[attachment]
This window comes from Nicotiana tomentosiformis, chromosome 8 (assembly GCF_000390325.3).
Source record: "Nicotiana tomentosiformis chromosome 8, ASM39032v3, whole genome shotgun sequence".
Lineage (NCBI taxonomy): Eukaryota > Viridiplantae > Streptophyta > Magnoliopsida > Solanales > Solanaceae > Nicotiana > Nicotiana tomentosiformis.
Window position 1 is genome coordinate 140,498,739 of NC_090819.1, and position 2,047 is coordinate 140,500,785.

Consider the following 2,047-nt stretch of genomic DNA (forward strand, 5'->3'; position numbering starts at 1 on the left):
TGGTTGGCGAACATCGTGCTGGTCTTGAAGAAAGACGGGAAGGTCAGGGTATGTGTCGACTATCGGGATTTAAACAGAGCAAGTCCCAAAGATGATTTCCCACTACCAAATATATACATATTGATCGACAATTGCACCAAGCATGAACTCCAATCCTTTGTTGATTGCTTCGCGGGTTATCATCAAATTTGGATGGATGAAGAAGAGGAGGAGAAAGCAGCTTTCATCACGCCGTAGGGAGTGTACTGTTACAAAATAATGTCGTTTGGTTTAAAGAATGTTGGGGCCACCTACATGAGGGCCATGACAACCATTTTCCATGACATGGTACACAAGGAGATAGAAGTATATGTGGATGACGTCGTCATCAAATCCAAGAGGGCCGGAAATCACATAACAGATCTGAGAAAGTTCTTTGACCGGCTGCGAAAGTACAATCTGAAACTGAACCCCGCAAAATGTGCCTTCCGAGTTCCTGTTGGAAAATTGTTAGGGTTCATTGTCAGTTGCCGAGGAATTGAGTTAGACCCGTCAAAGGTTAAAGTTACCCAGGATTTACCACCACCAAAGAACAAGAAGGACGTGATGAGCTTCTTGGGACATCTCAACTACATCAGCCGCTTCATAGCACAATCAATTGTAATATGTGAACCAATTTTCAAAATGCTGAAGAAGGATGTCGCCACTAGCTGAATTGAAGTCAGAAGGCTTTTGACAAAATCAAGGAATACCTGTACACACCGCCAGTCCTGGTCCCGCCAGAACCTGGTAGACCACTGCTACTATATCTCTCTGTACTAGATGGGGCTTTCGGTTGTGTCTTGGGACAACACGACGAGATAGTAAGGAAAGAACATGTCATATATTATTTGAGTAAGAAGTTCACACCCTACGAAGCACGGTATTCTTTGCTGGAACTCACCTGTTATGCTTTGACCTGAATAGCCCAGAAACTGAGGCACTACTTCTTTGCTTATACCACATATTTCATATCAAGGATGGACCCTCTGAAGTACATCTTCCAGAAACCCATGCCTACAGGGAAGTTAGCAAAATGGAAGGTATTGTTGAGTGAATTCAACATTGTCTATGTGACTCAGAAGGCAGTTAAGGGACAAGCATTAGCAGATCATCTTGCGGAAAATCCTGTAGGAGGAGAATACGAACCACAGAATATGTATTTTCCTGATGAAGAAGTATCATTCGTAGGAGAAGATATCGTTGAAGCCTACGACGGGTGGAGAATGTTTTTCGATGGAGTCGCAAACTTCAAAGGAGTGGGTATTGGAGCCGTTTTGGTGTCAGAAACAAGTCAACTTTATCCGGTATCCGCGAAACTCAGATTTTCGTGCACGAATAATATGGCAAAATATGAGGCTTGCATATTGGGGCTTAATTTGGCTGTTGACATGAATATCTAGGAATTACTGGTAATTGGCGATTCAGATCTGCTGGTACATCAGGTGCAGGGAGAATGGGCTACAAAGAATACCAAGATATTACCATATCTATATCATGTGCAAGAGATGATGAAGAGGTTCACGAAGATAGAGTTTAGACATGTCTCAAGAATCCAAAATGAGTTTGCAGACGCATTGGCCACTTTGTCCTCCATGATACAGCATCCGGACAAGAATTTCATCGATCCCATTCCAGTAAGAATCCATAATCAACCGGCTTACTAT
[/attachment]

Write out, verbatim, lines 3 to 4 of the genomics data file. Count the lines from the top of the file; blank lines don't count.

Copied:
Lineage (NCBI taxonomy): Eukaryota > Viridiplantae > Streptophyta > Magnoliopsida > Solanales > Solanaceae > Nicotiana > Nicotiana tomentosiformis.
Window position 1 is genome coordinate 140,498,739 of NC_090819.1, and position 2,047 is coordinate 140,500,785.